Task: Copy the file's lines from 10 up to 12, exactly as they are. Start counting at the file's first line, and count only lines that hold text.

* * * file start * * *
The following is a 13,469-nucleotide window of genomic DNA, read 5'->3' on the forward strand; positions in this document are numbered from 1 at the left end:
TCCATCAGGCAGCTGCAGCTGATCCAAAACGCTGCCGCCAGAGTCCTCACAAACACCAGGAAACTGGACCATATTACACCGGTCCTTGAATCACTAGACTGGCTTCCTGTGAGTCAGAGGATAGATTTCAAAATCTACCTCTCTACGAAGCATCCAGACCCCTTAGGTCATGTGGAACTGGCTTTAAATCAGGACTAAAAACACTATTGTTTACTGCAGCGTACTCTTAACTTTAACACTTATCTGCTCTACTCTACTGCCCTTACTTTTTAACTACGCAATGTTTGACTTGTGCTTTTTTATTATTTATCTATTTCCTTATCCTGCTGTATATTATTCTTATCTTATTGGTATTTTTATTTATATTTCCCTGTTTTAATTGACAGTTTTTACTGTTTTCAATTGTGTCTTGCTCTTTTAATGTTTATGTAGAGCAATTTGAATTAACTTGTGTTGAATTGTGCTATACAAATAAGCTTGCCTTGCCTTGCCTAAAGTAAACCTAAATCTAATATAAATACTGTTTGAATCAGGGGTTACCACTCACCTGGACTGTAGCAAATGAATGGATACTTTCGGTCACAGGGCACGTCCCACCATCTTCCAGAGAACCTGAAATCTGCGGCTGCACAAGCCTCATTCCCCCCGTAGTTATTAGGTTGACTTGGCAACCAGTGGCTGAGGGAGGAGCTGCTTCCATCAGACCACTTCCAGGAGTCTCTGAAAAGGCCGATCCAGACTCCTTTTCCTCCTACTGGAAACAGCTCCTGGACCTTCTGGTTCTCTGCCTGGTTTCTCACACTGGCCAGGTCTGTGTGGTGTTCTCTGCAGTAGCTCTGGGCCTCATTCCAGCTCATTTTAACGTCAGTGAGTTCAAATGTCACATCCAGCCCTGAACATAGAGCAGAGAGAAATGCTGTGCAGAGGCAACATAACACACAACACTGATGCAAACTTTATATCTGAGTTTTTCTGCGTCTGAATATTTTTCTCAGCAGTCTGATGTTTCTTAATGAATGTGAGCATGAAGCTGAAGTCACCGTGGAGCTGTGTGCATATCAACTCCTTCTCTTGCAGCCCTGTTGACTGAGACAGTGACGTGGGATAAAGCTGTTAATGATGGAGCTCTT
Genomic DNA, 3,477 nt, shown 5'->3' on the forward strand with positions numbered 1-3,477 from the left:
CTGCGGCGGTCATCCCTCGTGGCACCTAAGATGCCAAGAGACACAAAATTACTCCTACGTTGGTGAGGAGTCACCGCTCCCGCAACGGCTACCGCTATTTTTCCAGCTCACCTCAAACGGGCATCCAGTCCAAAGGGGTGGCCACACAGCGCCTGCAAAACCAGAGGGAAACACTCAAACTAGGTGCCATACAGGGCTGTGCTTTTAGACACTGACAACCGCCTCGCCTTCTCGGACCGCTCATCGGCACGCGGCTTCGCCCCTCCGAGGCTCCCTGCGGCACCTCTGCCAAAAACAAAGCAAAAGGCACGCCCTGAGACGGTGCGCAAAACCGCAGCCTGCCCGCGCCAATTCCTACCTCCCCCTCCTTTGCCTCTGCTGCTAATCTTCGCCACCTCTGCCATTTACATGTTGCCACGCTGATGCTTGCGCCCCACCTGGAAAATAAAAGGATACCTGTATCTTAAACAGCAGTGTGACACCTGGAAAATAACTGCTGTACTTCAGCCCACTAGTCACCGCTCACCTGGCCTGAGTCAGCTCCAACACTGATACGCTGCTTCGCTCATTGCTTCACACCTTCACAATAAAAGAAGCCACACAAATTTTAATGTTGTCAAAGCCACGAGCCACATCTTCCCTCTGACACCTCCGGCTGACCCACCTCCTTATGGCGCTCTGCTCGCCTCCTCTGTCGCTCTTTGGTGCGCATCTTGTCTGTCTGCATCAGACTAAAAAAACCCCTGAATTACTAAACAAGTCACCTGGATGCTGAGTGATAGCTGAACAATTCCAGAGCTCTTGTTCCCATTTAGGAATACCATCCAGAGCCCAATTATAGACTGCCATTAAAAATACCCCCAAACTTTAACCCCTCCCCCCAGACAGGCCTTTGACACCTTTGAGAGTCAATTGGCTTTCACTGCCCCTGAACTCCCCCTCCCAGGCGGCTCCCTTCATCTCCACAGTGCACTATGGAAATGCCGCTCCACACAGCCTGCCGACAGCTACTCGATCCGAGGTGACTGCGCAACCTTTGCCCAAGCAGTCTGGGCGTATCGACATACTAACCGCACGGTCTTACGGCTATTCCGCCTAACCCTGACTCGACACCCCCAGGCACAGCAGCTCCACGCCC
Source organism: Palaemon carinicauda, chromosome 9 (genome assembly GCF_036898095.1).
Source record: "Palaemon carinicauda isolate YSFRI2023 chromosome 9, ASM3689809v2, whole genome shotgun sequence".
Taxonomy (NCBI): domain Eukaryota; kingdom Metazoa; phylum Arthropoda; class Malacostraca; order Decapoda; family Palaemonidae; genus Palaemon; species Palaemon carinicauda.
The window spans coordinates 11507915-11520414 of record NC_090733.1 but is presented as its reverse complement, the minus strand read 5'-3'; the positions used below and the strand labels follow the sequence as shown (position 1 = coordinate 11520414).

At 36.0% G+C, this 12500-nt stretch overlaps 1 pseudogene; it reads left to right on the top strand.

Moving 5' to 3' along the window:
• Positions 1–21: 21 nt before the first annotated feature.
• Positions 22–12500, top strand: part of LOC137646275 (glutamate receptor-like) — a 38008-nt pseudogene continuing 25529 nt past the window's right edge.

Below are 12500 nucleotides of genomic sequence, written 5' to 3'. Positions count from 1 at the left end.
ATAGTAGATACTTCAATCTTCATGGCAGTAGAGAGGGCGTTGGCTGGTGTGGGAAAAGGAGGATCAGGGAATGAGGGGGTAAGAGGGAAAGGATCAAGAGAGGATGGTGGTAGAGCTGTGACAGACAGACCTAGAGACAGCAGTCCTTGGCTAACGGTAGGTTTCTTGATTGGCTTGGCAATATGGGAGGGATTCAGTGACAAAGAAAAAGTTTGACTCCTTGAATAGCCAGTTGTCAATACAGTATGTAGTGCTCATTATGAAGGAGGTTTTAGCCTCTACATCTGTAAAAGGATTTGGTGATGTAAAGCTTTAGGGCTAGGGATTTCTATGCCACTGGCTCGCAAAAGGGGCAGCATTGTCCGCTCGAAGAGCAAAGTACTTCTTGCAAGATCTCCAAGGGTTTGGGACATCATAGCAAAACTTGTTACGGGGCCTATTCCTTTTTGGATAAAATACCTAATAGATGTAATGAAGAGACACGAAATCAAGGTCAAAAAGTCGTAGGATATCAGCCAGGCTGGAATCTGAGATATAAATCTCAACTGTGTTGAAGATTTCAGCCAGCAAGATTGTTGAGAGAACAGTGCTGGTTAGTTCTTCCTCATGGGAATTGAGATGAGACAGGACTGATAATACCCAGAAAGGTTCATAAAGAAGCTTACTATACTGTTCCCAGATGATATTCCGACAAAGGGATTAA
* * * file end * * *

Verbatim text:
Moving 5' to 3' along the window:
• Positions 1–21: 21 nt before the first annotated feature.
• Positions 22–12500, top strand: part of LOC137646275 (glutamate receptor-like) — a 38008-nt pseudogene continuing 25529 nt past the window's right edge.